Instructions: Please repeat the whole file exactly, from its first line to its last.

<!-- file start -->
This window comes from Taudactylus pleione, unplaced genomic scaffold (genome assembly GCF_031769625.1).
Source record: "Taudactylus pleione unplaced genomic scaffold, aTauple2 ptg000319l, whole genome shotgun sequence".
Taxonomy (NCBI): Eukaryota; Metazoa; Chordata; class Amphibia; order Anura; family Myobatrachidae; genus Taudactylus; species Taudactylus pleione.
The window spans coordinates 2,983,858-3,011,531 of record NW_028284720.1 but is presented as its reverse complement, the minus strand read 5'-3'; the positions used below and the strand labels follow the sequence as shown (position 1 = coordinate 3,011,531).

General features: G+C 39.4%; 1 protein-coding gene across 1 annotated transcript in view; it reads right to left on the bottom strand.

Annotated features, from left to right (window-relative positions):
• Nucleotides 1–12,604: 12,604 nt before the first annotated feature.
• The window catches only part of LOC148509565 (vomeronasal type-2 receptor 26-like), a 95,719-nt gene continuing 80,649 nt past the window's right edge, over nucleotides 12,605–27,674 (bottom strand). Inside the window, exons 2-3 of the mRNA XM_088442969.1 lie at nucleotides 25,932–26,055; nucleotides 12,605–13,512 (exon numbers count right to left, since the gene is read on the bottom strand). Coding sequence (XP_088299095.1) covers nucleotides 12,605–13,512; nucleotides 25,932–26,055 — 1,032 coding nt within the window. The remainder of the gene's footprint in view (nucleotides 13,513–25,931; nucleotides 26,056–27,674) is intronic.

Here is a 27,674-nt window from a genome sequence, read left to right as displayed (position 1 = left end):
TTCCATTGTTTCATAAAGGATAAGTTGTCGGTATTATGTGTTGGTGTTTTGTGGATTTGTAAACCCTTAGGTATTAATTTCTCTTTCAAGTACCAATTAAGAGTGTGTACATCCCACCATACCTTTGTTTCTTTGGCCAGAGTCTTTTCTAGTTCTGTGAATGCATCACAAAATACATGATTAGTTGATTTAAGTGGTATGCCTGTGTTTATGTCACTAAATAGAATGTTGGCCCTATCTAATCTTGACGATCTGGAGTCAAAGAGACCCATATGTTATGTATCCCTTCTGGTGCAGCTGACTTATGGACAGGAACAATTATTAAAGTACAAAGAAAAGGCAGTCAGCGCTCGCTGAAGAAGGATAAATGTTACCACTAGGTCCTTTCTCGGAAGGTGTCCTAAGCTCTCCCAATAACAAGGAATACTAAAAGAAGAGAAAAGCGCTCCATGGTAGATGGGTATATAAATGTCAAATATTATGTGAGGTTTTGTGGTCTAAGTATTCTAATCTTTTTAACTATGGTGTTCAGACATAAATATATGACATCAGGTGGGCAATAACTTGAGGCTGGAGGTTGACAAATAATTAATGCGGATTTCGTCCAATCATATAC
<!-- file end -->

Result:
This window comes from Taudactylus pleione, unplaced genomic scaffold (genome assembly GCF_031769625.1).
Source record: "Taudactylus pleione unplaced genomic scaffold, aTauple2 ptg000319l, whole genome shotgun sequence".
Taxonomy (NCBI): Eukaryota; Metazoa; Chordata; class Amphibia; order Anura; family Myobatrachidae; genus Taudactylus; species Taudactylus pleione.
The window spans coordinates 2,983,858-3,011,531 of record NW_028284720.1 but is presented as its reverse complement, the minus strand read 5'-3'; the positions used below and the strand labels follow the sequence as shown (position 1 = coordinate 3,011,531).

General features: G+C 39.4%; 1 protein-coding gene across 1 annotated transcript in view; it reads right to left on the bottom strand.

Annotated features, from left to right (window-relative positions):
• Nucleotides 1–12,604: 12,604 nt before the first annotated feature.
• The window catches only part of LOC148509565 (vomeronasal type-2 receptor 26-like), a 95,719-nt gene continuing 80,649 nt past the window's right edge, over nucleotides 12,605–27,674 (bottom strand). Inside the window, exons 2-3 of the mRNA XM_088442969.1 lie at nucleotides 25,932–26,055; nucleotides 12,605–13,512 (exon numbers count right to left, since the gene is read on the bottom strand). Coding sequence (XP_088299095.1) covers nucleotides 12,605–13,512; nucleotides 25,932–26,055 — 1,032 coding nt within the window. The remainder of the gene's footprint in view (nucleotides 13,513–25,931; nucleotides 26,056–27,674) is intronic.

Here is a 27,674-nt window from a genome sequence, read left to right as displayed (position 1 = left end):
TTCCATTGTTTCATAAAGGATAAGTTGTCGGTATTATGTGTTGGTGTTTTGTGGATTTGTAAACCCTTAGGTATTAATTTCTCTTTCAAGTACCAATTAAGAGTGTGTACATCCCACCATACCTTTGTTTCTTTGGCCAGAGTCTTTTCTAGTTCTGTGAATGCATCACAAAATACATGATTAGTTGATTTAAGTGGTATGCCTGTGTTTATGTCACTAAATAGAATGTTGGCCCTATCTAATCTTGACGATCTGGAGTCAAAGAGACCCATATGTTATGTATCCCTTCTGGTGCAGCTGACTTATGGACAGGAACAATTATTAAAGTACAAAGAAAAGGCAGTCAGCGCTCGCTGAAGAAGGATAAATGTTACCACTAGGTCCTTTCTCGGAAGGTGTCCTAAGCTCTCCCAATAACAAGGAATACTAAAAGAAGAGAAAAGCGCTCCATGGTAGATGGGTATATAAATGTCAAATATTATGTGAGGTTTTGTGGTCTAAGTATTCTAATCTTTTTAACTATGGTGTTCAGACATAAATATATGACATCAGGTGGGCAATAACTTGAGGCTGGAGGTTGACAAATAATTAATGCGGATTTCGTCCAATCATATAC